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Francis effect?

One year into his papacy, Pope Francis remains immensely popular among American Catholics and is seen as a force for positive change in the Church, according to a recent Pew Research Center study.

More than 8-in-10 U.S. Catholics have a favorable view of the pontiff, rivaling the number who felt equally positive about Blessed Pope John Paul II in the ‘80s and ‘90s, the study found.

The study, released March 6, also revealed some 71 percent of American Catholics think Pope Francis represents a major change in the direction of the Church. About 56 percent of non-Catholics reported the same.

While Pope Francis’ impact is a cause of celebration, Catholics are pointing out that some media’s depiction of the pontiff could be misleading.

In his Feb. 4 Denver Catholic Register column, Archbishop Samuel Aquila wrote that the media is creating what one journalist has called a “fantasy” Francis, one that is far from the truth of who he is and what he believes.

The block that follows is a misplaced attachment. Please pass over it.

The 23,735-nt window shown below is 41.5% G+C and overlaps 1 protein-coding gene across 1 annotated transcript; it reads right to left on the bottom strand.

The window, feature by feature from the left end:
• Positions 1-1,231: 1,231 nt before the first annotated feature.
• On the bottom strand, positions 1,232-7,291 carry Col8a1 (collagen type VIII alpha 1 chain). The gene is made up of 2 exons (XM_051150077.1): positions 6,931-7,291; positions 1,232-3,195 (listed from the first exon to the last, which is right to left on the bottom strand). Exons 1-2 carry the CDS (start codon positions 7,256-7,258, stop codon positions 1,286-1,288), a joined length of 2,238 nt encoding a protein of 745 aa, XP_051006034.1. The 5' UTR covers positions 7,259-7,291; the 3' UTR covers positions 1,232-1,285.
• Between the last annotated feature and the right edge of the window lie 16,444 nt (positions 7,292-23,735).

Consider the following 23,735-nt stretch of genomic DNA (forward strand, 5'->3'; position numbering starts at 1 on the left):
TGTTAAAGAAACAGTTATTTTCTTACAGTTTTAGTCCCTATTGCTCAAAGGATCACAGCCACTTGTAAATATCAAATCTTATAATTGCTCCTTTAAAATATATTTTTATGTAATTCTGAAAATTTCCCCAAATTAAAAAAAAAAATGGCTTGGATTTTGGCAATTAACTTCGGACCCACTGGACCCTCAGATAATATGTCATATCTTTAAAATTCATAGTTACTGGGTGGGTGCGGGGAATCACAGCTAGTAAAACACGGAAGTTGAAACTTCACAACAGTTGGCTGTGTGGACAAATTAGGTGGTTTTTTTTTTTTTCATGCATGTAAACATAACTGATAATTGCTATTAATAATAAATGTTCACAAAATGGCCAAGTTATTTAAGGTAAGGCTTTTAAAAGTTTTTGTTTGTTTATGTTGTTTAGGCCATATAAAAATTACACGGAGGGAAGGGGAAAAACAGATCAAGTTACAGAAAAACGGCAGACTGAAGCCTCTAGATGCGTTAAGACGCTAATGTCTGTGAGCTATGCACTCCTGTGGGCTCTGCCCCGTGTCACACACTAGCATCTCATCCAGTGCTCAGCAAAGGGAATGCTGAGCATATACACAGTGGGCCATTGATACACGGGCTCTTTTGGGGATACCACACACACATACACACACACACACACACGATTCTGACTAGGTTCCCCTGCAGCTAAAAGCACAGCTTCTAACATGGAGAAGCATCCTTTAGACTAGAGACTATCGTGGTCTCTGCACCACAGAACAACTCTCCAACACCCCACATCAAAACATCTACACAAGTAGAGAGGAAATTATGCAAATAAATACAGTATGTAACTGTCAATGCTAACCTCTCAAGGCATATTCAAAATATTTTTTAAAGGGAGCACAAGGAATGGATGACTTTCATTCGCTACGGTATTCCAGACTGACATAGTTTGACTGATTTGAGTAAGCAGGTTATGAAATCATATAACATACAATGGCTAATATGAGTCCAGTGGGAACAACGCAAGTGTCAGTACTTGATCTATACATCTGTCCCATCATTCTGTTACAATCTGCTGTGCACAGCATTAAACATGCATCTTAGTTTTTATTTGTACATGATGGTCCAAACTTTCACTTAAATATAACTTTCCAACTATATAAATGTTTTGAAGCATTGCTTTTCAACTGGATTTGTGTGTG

“But I do believe that his appearance underscores the power of building ‘a culture of encounter’ and bringing ‘tenderness’ to our interactions—two principles that he embodies and promotes,” the archbishop wrote.

The media’s reporting on the pope has rivaled top public officials and other religious leaders. Another Pew study revealed the pope received nearly 50,000 media mentions between his election and the end of January. That’s more than U.S. Secretary of State Hillary Clinton, Russian President Vladimir Putin and far more than the Dalai Lama.

Global Language Monitor reported that Pope Francis was the most talked about person on the Internet in 2013.

Drawing 'Super Papa'Credit Lauren Cater-CNAPope Francis addressed the “Francis mania” in a recent interview with Corriere Della Sera.

“I don’t like ideological interpretations, a certain mythology of Pope Francis,” he reportedly said. “To paint the pope as if he is a sort of Superman, a sort of star, I find offensive. The pope is a man who laughs, cries, sleeps peacefully and has friends like everyone else. He is a normal person.”

The Pew study reported it isn’t clear whether the so-called “Francis effect” is creating a discerning change among faithful’s approach to the faith.

There has been no measureable rise in the percentage of Americans identifying as Catholic, but about 26 percent of Catholics have become “more excited” about their faith over the past year and 4-in-10 also reported praying more often, according to the study.

The study was based on a national sample of 1,821 adults living in the United States, including a large portion of young adults aged 18-33.


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